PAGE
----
I will, however, point out one thing that is a bit different about this case:

Seth Welch’s jaw dropped when a Kent County judge informed him on Monday the charges of first degree child abuse and murder held a possible life sentence.

Welch called police on Aug. 2 saying he had found his 10-month-old daughter dead in her crib at the family’s Cedar Springs home, according to court records. The responding officer noted in his police report that Mary Anne Welch’s cheeks and eyes were “sunken into her head.”

Welch, 27, and his wife who is also Mary’s mother, Tatiana Fusari, 27, were brought in for questioning where they admitted to noticing their daughter’s skinny appearance as early as a month prior.

There’s video in the link there

Note the look of shock that came over the couple’s faces as the charges were read and told that they were facing potentially life in prison without parole. Of course, the couple has two other children.

I have to admit, I was surprised. In all the years I’ve been covering cases like this on the blog, I don’t recall ever seeing charges so serious filed against the parents. Nine times out of ten the parents get off with a slap on the wrist. Sometimes they go on to let another child die from lack of medical care. Believe it or not, I’m torn over whether life in prison is too harsh a penalty for these people, but I’m certainly happy to see the local prosecutor actually taking this case much more seriously and not falling for the usual justification used to recommend probation that the other children shouldn’t have their parents taken away because of child neglect leading to the death of one of their siblings.

At least on this case, a child who suffered horribly for at least a month has not been forgotten.

By Orac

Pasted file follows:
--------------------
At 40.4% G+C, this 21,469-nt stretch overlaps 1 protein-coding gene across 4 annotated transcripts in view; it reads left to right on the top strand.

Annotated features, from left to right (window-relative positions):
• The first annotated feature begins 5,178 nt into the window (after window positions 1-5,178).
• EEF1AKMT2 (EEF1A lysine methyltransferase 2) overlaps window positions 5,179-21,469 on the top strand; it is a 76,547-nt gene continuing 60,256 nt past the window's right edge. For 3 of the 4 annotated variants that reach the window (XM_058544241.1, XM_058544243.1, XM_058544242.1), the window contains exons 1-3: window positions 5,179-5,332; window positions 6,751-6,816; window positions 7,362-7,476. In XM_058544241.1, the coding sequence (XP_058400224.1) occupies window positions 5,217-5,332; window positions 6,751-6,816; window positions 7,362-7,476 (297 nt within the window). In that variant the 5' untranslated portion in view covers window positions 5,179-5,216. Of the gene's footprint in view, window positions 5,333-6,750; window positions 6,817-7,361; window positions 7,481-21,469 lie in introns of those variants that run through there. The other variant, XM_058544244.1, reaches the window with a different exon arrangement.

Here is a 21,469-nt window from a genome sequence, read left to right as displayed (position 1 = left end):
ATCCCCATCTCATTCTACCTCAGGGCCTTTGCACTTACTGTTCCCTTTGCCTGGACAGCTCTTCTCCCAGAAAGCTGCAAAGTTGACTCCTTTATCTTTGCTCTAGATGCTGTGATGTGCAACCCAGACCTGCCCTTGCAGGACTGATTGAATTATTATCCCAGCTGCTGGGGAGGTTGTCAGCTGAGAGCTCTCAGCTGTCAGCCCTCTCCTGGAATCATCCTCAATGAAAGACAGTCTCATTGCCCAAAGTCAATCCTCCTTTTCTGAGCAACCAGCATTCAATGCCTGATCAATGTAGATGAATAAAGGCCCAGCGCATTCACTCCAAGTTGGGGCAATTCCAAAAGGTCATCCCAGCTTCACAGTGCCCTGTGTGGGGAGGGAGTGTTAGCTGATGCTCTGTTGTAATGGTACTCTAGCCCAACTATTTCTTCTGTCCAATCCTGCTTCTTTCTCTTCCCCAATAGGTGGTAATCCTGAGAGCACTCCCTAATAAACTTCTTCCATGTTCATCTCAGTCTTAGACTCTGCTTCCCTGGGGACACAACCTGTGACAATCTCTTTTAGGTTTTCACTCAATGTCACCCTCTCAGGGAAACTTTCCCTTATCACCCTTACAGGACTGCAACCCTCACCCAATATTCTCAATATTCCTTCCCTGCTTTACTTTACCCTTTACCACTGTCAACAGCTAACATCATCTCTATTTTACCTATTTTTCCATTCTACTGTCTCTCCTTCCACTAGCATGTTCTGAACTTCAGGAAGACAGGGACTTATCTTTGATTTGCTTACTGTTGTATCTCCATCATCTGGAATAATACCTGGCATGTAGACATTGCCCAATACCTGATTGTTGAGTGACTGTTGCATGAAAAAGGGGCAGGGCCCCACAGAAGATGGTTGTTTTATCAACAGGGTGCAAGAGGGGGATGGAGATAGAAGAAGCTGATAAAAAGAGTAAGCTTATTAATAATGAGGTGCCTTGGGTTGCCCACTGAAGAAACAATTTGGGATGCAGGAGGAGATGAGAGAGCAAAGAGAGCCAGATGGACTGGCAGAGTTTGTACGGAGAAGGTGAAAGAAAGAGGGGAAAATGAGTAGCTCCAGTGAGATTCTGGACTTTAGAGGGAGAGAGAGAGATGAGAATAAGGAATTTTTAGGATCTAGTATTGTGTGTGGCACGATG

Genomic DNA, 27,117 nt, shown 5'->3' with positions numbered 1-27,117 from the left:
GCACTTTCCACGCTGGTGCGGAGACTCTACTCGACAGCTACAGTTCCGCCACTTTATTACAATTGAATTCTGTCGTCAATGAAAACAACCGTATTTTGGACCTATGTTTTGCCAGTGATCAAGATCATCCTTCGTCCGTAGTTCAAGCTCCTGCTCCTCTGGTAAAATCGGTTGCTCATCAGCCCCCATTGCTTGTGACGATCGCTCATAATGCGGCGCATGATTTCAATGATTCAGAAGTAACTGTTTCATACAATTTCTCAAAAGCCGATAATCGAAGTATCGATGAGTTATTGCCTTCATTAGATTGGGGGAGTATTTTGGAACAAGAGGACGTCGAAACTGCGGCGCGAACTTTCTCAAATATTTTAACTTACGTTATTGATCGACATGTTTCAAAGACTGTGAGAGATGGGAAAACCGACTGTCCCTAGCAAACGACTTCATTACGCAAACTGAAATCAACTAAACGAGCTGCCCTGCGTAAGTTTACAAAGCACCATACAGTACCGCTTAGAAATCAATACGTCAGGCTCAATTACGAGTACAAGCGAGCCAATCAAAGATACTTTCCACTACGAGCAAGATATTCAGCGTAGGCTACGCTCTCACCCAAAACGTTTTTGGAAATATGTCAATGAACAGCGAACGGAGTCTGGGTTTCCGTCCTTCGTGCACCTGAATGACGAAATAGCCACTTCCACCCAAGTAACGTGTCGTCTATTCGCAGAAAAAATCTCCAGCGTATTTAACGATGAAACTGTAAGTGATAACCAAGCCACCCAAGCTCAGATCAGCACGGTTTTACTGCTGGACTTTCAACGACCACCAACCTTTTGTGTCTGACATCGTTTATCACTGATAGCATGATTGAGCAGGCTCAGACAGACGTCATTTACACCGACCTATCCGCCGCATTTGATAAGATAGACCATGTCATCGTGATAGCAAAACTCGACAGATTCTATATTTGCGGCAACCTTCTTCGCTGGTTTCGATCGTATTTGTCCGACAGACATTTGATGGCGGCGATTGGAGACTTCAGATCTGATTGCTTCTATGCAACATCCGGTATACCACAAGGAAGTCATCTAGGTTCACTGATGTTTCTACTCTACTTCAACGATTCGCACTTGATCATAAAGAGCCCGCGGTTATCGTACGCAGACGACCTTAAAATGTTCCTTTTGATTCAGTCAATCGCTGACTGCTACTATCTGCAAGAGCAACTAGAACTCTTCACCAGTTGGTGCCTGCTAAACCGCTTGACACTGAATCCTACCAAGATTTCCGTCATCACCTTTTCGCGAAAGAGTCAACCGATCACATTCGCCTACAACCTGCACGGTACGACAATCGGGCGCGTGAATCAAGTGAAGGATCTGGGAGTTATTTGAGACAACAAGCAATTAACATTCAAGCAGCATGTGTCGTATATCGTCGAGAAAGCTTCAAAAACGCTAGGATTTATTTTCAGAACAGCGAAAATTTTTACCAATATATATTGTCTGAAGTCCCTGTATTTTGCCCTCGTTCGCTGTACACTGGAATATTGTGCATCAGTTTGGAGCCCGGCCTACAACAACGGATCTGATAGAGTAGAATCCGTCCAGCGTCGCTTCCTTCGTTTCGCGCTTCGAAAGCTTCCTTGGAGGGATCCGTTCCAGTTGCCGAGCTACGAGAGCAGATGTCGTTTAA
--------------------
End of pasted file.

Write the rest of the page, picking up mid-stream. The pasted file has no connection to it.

Orac is the nom de blog of a humble surgeon/scientist who has an ego just big enough to delude himself that someone, somewhere might actually give a rodent's posterior about his copious verbal meanderings, but just barely small enough to admit to himself that few probably will. That surgeon is otherwise known as David Gorski.

That this particular surgeon has chosen his nom de blog based on a rather cranky and arrogant computer shaped like a clear box of blinking lights that he originally encountered when he became a fan of a 35 year old British SF television show whose special effects were renowned for their BBC/Doctor Who-style low budget look, but whose stories nonetheless resulted in some of the best, most innovative science fiction ever televised, should tell you nearly all that you need to know about Orac. (That, and the length of the preceding sentence.)

DISCLAIMER:: The various written meanderings here are the opinions of Orac and Orac alone, written on his own time. They should never be construed as representing the opinions of any other person or entity, especially Orac's cancer center, department of surgery, medical school, or university. Also note that Orac is nonpartisan; he is more than willing to criticize the statements of anyone, regardless of of political leanings, if that anyone advocates pseudoscience or quackery. Finally, medical commentary is not to be construed in any way as medical advice.

To contact Orac: [email protected]

54 replies on “Another case of religion-inspired child neglect”

Poor baby. And he is incredibly blatant in accepting the possibility of his children dying from preventable diseases if they don’t measure up to the standard you show so well is based on a misunderstanding.

Don’t worry Orac, I’m sure a jury of their peers will feel so sorry for all the pain and anguish they have gone through in the court case will acquit them. After all, the death of a child through gross negligence is part of “God’s plan”, and who are they to dispute God. The optimist in me hopes that they are both convicted and their other children re-homed with someone who has a clue, and can help them overcome the seriously screwed up beginning they had in life.

Totally off-topic, but really cool: https://www.bbc.com/news/health-45114842 Noro and Roto viruses grouping up and hiding behind a fatty shell to infect people more effectively. A shame that BBC couldn’t link to the actual paper, but an interesting read none-the-less.

If it were not religion, they’d have found something else – maybe Breatharianism. Who knows? Those who want an excuse to behave badly, will always find one. I have been a Christian all my life, and nowhere did I learn that starving children was the way to live my life. The kindest explanation is that these people are mentally ill, but I suspect with the tone of the signs, he’s just a nasty bully who enjoys making people suffer.